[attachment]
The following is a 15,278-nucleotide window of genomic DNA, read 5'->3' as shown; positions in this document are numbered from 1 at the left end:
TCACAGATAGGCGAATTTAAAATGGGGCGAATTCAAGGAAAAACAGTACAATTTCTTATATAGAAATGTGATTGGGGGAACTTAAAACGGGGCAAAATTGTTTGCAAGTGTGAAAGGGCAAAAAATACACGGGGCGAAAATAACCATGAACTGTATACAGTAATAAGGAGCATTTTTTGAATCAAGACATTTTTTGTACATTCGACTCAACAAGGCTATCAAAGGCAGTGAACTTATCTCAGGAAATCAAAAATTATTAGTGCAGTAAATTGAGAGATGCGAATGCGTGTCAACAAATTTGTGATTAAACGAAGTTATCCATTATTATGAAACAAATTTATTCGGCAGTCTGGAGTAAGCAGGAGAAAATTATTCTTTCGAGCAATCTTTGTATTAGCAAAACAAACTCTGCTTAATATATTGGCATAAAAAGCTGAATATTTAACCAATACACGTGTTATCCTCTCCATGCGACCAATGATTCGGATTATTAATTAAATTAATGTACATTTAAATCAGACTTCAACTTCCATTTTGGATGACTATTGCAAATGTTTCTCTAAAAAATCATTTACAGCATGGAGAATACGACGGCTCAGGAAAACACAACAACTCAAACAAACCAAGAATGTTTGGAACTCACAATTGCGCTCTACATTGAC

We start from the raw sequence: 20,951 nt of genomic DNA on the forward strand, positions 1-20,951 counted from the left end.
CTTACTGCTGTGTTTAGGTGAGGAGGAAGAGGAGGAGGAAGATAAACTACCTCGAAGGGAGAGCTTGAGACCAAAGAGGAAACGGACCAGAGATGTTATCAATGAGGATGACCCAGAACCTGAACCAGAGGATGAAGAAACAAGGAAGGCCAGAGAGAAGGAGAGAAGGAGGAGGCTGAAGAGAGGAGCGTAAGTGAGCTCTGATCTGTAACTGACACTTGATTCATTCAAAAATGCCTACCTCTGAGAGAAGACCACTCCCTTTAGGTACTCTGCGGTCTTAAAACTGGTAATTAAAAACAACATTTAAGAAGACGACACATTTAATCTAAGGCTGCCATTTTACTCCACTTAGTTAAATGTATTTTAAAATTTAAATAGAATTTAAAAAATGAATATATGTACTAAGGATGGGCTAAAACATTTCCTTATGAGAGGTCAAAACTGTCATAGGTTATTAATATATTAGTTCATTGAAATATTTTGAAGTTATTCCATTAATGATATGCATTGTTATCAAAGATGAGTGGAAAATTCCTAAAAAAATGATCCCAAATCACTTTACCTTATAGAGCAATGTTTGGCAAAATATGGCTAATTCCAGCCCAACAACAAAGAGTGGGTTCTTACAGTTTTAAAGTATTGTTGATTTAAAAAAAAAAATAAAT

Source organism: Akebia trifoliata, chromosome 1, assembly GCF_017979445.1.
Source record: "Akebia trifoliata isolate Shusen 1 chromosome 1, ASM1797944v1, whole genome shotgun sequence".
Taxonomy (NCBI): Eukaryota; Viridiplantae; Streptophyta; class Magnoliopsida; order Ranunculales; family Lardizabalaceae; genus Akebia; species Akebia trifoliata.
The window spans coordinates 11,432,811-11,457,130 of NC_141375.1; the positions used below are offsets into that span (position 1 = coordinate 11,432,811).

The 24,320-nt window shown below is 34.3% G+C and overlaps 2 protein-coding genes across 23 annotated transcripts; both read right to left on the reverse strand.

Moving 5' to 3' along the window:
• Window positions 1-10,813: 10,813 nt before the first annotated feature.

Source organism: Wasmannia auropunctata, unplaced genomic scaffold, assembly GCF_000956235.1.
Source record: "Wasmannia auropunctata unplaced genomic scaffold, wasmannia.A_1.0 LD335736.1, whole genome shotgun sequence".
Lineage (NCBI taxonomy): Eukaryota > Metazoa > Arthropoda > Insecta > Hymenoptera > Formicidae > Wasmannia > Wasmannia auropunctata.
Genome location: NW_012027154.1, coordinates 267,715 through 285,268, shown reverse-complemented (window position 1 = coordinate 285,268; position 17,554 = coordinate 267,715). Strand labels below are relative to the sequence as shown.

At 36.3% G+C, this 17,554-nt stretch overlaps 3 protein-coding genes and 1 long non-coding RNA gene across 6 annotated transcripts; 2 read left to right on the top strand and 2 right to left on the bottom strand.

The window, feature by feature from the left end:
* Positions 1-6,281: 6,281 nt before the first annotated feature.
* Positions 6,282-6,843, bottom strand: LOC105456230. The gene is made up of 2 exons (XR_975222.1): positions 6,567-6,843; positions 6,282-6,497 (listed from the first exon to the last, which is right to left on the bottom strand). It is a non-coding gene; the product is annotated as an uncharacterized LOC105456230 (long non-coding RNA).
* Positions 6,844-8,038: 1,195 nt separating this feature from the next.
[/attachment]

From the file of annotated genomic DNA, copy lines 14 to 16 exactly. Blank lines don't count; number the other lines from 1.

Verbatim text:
Lineage (NCBI taxonomy): Eukaryota > Metazoa > Arthropoda > Insecta > Hymenoptera > Formicidae > Wasmannia > Wasmannia auropunctata.
Genome location: NW_012027154.1, coordinates 267,715 through 285,268, shown reverse-complemented (window position 1 = coordinate 285,268; position 17,554 = coordinate 267,715). Strand labels below are relative to the sequence as shown.

At 36.3% G+C, this 17,554-nt stretch overlaps 3 protein-coding genes and 1 long non-coding RNA gene across 6 annotated transcripts; 2 read left to right on the top strand and 2 right to left on the bottom strand.